My only recommended change for the table is cosmetic. I think it would look more substantial if the dust cover was a smokey charcoal gray. IMO, you just can't beat classic rock (the Stones) and jazz on vinyl. I have a couple of jazz titles on both cd and vinyl. Some sax passages on cd can drive me out of the room. The same passages on vinyl are just smooth. Enjoy! - Tim

  12. #62
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    woW!

    all this response, and and i was just going to tell mtry that the new catalog with the kings new clothes arrived. that is the new absolute sound (tas). it is really fun deluding myself that there are better CDPs than the $80 rca.

    all the usual goons there, hp, RH, REG (you know, the ucla math professor). that and the acoulstic sounds catalog thats onyl half as thick as tas.

    as for where my next hifi dollars are going, i am getting tempted towards an ortofon cartridge in the Kontrapunkt series. i have been privy to the jubilee and Kb which my friend bought after hearing my mc200. and last night i switched from a krell mc to the mc200 and the music quality went up about 4 or 5 notches.

    orchestral bass drum went from a convincing and satisfying booommmm to a more convincing and satisfying conveyance of the drum head vibrating. instruments became more individually unique and the experience convinced me that the orto would remain in the system for a long while and my budget would be investigated.

    this all occurred while listening on the:http://cgi.audioasylum.com/systems/588.html system
    using the pioneer tt because of the interchangeable headshell. and oh yeah, i switched from the arc pr to my soundcraftsmen 2215 pre/eq (eq not used) and this runs through the b+k surround processor (transparent as hell and only used for its switching ability, surround visa dynaquad). music-leroy andersons fiddle faddle by maurice abravanel on vanguard. this is a reference disc. i paid $2 at arons in hollywood for it.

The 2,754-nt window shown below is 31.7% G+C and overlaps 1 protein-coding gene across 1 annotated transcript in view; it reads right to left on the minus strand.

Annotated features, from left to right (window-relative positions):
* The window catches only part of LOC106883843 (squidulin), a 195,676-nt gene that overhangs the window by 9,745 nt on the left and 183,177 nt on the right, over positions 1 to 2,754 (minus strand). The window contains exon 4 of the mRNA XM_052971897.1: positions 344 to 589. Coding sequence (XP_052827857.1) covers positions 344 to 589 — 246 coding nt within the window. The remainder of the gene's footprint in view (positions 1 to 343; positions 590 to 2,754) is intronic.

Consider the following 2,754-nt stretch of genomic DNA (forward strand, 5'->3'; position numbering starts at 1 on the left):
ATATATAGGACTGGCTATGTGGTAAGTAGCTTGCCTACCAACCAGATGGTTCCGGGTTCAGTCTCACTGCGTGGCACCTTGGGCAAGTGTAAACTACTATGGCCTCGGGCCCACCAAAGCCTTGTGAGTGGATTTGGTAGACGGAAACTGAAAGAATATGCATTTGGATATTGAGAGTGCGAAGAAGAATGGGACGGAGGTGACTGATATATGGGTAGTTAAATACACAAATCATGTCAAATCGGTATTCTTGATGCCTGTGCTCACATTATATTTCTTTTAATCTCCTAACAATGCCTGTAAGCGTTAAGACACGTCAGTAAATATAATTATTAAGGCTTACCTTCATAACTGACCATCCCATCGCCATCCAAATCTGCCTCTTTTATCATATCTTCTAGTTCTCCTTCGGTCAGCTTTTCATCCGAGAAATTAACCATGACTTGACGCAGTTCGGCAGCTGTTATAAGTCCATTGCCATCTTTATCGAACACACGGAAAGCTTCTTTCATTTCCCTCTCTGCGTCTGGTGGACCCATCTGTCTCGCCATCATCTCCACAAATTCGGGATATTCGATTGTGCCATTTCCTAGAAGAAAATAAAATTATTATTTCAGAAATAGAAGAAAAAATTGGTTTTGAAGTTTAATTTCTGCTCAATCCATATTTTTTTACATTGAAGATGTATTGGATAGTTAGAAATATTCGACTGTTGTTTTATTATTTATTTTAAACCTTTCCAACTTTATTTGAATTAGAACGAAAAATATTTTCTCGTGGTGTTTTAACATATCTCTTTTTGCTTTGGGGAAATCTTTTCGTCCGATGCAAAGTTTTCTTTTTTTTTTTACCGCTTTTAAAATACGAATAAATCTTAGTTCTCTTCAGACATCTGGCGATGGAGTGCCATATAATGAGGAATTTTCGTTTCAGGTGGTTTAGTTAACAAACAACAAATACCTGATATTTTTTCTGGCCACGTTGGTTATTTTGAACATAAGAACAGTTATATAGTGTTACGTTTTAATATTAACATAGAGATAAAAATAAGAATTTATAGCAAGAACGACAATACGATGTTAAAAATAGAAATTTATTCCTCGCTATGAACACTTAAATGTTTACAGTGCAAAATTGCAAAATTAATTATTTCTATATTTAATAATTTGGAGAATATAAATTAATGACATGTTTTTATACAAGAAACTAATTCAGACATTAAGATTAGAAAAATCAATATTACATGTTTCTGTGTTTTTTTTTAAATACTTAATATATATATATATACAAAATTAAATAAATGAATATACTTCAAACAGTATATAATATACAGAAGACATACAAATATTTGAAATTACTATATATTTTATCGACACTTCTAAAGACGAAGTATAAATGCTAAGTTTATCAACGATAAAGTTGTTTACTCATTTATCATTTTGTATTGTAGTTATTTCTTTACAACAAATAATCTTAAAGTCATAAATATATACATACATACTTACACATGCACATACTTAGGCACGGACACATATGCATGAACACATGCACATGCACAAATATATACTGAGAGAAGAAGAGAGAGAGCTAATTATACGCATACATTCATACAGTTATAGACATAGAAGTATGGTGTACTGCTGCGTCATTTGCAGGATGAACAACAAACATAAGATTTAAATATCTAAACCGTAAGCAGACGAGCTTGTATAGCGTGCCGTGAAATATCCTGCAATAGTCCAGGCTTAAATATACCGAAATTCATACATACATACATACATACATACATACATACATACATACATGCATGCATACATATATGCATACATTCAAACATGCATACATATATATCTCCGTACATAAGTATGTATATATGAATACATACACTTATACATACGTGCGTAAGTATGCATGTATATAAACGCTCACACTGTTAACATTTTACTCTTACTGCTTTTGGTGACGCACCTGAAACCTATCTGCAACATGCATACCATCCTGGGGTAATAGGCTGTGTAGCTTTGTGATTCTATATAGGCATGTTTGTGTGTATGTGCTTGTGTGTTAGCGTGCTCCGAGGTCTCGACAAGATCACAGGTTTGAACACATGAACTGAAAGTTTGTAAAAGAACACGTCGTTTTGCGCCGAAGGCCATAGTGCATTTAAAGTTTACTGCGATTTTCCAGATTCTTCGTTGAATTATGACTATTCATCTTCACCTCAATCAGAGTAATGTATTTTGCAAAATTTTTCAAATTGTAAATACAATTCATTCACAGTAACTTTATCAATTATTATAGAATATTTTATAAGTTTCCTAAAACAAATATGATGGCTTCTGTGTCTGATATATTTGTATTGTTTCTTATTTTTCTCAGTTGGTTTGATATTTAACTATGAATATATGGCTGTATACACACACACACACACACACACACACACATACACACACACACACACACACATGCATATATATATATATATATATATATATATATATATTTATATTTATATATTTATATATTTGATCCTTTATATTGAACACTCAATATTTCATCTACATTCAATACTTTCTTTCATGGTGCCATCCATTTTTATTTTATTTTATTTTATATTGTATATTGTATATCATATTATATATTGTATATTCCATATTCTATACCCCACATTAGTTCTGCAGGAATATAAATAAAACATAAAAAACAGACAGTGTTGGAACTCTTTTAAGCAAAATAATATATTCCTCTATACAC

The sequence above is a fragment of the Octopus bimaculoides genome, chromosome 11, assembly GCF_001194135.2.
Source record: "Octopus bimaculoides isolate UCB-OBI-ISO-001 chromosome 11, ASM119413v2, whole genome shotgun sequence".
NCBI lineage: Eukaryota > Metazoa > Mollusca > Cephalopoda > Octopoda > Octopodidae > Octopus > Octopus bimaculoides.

just to shoot the shirt out of the contention that the bean counters are getting rich on me (holy shirt!), i play my CDs on a sony ns500v that i paid $169 delivered on the recommendation of tas (the unit, not the price, i was of the belief that i would have to pay $300 and would have willingly after reading their review) and am enjoying sacd and perhaps more importantly, my rbcds more than ever on it (go figure).

    well, gee, this was fun, now to the tas. c u later.
    ...regards...tr

  13. #63
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    Quote Originally Posted by maxg
    Someone else is going to have to argue on Jitter - I have only got the jist of it and am in no position to argue one way or another. I do seem to remember some article on why jitter was important in audio playback and not in data and think it was something to do with the design of CD audio that doesnt allow for buffering of the signal - the rate the data comes off the disk determining the speed - or something.